Illinois Labor Flexes New Political Muscle
The last time Illinois had a Democratic governor and Democrats ran the state legislature, Gerald Ford was in the White House and the Land of Lincoln was led by a maverick, one-term, Democratic governor named Dan Walker.
On Walker’s watch, organized labor reaped a bonanza. The state dramatically revamped its workers compensation program to give injured workers quicker payment and broader services , and beefed up unemployment insurance benefits at the expense of business.
While statehouses across the nation turned more Republican this year, Illinois went solidly Democratic. For the first time since the mid-1970s, the party took control of the governor’s office. It also ended 10 years of Republican rule over the state Senate and padded its majority in the House.
This gives organized labor its best shot since the days of Walker at moving its agenda through the Statehouse. Business interests, who sided with Republicans, are preparing to get gored and looking toward the heavens for political salvation.
“I do recognize in the Senate that labor has been shut out, and I intend to bring them back in,” pledged Sen. Emil Jones (D-Chicago), an ally of labor who is poised to become Senate president next month.
Democrat Rod Blagojevich will become the state’s 40th governor in January after running on a pro-union platform. The labor movement registered thousands of new voters and pumped millions of dollars into the campaign funds of Blagojevich and the party’s legislative team last fall. Now Big Labor is awaiting thank-yous from Blagojevich and his Democratic legislative majorities .
The unions want Democrats to deliver on their campaign pledges to hike the state minimum wage from .15 an hour , ensure equal pay for men and women who perform the same work, provide paid family leave benefits for the first time, restructure workers compensation, rescue the state’s depleted unemployment insurance trust fund and close corporate tax breaks.
Taxpayers could be on the hook for million in Blagojevich promises to reopen prisons and work camps, mental health institutions and other state facilities that have been shut down or are about to close as part of outgoing Gov. George Ryan’s budget belt-tightening.
To take those steps might require a tax increase, a violation of Blagojevich’s most significant campaign pledge.
“He has made a lot of pledges,” says Henry Bayer, executive director of the American Federation of State, County and Municipal Employees Local 31. “I think it’s a good idea not to break any pledges you make, and perhaps he can find a way to keep all of his promises.”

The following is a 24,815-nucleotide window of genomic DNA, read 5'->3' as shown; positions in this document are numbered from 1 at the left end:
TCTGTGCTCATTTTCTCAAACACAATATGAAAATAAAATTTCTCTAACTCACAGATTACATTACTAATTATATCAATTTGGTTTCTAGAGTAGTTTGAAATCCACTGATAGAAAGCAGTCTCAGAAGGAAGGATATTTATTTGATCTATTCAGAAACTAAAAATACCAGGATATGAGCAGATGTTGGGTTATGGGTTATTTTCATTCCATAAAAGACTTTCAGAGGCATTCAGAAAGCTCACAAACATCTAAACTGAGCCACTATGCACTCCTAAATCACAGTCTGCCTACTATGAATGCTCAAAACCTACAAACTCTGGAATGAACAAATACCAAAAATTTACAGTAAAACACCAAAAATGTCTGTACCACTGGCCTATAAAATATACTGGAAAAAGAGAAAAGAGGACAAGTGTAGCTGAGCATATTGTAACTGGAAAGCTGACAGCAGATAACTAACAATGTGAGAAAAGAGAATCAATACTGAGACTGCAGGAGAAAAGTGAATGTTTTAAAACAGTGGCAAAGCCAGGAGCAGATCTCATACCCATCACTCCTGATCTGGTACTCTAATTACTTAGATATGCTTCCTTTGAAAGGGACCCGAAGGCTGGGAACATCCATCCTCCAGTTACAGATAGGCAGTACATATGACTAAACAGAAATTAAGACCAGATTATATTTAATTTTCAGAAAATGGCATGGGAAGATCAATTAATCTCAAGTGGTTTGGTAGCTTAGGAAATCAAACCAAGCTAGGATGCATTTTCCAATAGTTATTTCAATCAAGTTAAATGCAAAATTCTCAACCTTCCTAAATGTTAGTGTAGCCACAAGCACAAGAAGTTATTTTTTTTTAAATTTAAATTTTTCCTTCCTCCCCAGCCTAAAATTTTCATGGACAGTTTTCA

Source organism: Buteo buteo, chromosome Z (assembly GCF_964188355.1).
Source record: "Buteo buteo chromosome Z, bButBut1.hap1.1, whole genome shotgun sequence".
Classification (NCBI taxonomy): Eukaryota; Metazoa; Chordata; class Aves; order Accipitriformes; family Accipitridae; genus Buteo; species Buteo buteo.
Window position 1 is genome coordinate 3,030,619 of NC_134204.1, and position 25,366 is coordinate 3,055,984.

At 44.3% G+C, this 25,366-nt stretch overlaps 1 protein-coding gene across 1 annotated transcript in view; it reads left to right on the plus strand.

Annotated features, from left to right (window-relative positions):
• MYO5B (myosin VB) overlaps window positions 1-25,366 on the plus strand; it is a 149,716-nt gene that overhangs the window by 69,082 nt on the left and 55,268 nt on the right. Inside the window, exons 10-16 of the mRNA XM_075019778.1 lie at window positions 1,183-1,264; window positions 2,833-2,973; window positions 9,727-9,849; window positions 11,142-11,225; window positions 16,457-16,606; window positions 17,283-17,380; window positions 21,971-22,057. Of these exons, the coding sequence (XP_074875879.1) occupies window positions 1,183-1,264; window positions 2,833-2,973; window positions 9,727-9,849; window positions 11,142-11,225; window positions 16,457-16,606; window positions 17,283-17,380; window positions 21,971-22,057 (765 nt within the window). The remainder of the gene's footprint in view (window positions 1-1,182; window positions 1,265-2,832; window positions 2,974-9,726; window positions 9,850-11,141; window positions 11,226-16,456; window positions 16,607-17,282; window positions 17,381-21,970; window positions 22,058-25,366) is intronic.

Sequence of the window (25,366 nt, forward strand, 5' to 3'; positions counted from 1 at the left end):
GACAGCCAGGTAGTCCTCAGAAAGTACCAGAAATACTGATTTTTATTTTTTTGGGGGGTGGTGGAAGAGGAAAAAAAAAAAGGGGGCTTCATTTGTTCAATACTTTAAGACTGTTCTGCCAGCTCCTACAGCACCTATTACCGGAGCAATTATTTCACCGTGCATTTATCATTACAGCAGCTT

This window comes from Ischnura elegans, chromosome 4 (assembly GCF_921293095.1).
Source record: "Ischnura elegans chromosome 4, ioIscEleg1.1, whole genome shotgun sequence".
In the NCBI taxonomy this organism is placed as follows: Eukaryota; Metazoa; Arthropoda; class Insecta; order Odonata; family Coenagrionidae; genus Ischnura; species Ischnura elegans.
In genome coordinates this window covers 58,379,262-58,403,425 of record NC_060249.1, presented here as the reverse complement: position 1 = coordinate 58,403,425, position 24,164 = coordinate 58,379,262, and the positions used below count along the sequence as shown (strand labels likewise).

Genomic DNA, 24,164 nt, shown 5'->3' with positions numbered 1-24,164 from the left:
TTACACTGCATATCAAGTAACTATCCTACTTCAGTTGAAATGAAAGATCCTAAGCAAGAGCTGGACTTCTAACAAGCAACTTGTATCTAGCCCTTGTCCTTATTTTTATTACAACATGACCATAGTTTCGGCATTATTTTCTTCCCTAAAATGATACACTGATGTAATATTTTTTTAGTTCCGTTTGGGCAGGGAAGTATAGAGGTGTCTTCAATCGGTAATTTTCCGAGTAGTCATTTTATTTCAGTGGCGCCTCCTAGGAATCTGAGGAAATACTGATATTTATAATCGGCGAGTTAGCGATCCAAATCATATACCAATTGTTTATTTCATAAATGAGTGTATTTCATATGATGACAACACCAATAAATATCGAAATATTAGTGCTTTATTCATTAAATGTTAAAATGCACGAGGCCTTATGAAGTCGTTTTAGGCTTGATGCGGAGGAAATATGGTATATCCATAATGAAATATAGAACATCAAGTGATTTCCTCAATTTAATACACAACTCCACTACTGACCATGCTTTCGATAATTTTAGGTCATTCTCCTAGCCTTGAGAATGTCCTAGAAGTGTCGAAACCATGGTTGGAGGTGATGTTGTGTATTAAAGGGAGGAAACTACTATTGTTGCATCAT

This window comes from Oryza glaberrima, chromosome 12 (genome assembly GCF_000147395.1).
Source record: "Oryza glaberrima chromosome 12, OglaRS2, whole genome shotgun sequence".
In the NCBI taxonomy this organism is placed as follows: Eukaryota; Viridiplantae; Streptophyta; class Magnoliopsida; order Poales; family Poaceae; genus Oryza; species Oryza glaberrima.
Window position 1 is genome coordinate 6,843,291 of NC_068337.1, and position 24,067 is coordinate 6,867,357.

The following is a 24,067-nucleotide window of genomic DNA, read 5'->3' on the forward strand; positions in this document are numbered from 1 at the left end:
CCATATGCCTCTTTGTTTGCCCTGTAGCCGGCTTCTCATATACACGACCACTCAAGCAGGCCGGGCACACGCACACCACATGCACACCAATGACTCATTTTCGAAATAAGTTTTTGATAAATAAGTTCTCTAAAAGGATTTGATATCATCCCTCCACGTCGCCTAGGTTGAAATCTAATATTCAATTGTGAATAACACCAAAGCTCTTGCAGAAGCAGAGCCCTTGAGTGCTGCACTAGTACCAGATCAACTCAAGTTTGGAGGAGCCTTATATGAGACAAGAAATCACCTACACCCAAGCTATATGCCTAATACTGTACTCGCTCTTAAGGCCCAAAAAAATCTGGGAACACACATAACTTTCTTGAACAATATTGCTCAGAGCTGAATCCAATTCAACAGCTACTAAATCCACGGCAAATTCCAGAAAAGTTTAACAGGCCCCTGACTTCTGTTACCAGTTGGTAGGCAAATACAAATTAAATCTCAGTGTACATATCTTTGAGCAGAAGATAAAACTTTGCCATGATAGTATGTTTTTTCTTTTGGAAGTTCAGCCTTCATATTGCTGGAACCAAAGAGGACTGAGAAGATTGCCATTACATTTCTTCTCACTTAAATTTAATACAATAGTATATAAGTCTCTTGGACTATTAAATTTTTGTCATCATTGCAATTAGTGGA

At the same time, labor leaders don’t want to let their pent-up demand for union-friendly advances boomerang and create the same backlash that Illinois Republicans felt in the mid-1990s. Then, the GOP-led legislature jammed through caps on lawsuit awards and threatened to ban political donations from unions and make Illinois a right-to-work state.
The anti-union agenda energized labor, which retook the House in 1996 and ended the GOP’s two-year flirtation with absolute power.
“I think this is a great opportunity for us,” says Margaret Blackshere, president of the 1-million member Illinois AFL-CIO and a co-chairman of Blagojevich’s transition team. “What we have to be careful of is sensitivity and not being greedy. We’ll be cautious, persistent, and we won’t seek to punish the business community.”
Greg Baise, president of the Illinois Manufacturers Association, hopes Blackshere and Blagojevich are good to their word. But his largely Republican group and other pro-business organizations are helpless to stop any of labor’s political dictates. Ask Baise what his group’s best line of defense is against the possible onslaught, and he has a two-word answer: “Really, prayer.”
“It will be incumbent upon the Blagojevich administration to balance the wish list of many in organized labor against the impact it’ll have on the business community,” Baise said. “In 2002, manufacturing employment fell below 900,000 employees for the first time since World War II.”
“The message from that is that manufacturers aren’t expanding in Illinois. They’re looking for other places to do business. It’ll be important for the new governor to know that making it more difficult for businesses to compete, with more regulatory or tax burdens, may expedite that loss.”
Blagojevich has strived not to come across as anti-business, supporting a massive expansion of Chicago’s O’Hare International Airport, which has been on business’ agenda for years. But it’s readily apparent where the new governor’s main loyalties lie.
“Unions have been shut out to a great degree by political leadership that didn’t always put the needs of working families first. I don’t think they’re to be blamed for wanting finally to have representation within the executive branch that speaks to issues that are important to them,” Blagojevich spokesman Billy Weinberg said.
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